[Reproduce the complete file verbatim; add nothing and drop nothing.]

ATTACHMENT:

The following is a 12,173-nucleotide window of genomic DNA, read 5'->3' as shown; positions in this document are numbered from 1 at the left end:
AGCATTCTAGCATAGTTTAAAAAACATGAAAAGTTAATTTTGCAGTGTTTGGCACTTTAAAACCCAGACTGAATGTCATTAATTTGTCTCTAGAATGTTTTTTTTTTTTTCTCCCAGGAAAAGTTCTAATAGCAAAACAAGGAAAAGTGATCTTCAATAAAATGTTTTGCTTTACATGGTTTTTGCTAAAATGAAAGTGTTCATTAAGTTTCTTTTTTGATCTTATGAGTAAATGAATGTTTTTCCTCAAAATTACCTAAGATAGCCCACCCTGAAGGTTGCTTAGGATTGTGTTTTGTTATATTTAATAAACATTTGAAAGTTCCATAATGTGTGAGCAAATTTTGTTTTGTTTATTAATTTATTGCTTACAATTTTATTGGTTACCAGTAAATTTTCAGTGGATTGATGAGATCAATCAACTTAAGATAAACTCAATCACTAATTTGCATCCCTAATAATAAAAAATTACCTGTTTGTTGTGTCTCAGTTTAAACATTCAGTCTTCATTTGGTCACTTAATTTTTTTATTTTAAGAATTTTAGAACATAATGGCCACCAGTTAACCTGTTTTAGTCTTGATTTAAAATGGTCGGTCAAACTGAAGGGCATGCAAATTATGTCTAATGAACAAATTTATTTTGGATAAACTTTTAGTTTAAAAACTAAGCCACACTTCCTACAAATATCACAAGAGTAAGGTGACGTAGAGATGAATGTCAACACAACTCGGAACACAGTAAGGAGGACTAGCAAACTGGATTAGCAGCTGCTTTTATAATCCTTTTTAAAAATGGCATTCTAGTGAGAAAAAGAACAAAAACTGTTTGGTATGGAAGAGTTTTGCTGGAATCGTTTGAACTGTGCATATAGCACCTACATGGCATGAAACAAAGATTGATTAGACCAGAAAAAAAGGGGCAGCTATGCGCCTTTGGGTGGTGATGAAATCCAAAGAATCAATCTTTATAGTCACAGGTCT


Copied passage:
The following is a 12,173-nucleotide window of genomic DNA, read 5'->3' as shown; positions in this document are numbered from 1 at the left end:
AGCATTCTAGCATAGTTTAAAAAACATGAAAAGTTAATTTTGCAGTGTTTGGCACTTTAAAACCCAGACTGAATGTCATTAATTTGTCTCTAGAATGTTTTTTTTTTTTTCTCCCAGGAAAAGTTCTAATAGCAAAACAAGGAAAAGTGATCTTCAATAAAATGTTTTGCTTTACATGGTTTTTGCTAAAATGAAAGTGTTCATTAAGTTTCTTTTTTGATCTTATGAGTAAATGAATGTTTTTCCTCAAAATTACCTAAGATAGCCCACCCTGAAGGTTGCTTAGGATTGTGTTTTGTTATATTTAATAAACATTTGAAAGTTCCATAATGTGTGAGCAAATTTTGTTTTGTTTATTAATTTATTGCTTACAATTTTATTGGTTACCAGTAAATTTTCAGTGGATTGATGAGATCAATCAACTTAAGATAAACTCAATCACTAATTTGCATCCCTAATAATAAAAAATTACCTGTTTGTTGTGTCTCAGTTTAAACATTCAGTCTTCATTTGGTCACTTAATTTTTTTATTTTAAGAATTTTAGAACATAATGGCCACCAGTTAACCTGTTTTAGTCTTGATTTAAAATGGTCGGTCAAACTGAAGGGCATGCAAATTATGTCTAATGAACAAATTTATTTTGGATAAACTTTTAGTTTAAAAACTAAGCCACACTTCCTACAAATATCACAAGAGTAAGGTGACGTAGAGATGAATGTCAACACAACTCGGAACACAGTAAGGAGGACTAGCAAACTGGATTAGCAGCTGCTTTTATAATCCTTTTTAAAAATGGCATTCTAGTGAGAAAAAGAACAAAAACTGTTTGGTATGGAAGAGTTTTGCTGGAATCGTTTGAACTGTGCATATAGCACCTACATGGCATGAAACAAAGATTGATTAGACCAGAAAAAAAGGGGCAGCTATGCGCCTTTGGGTGGTGATGAAATCCAAAGAATCAATCTTTATAGTCACAGGTCT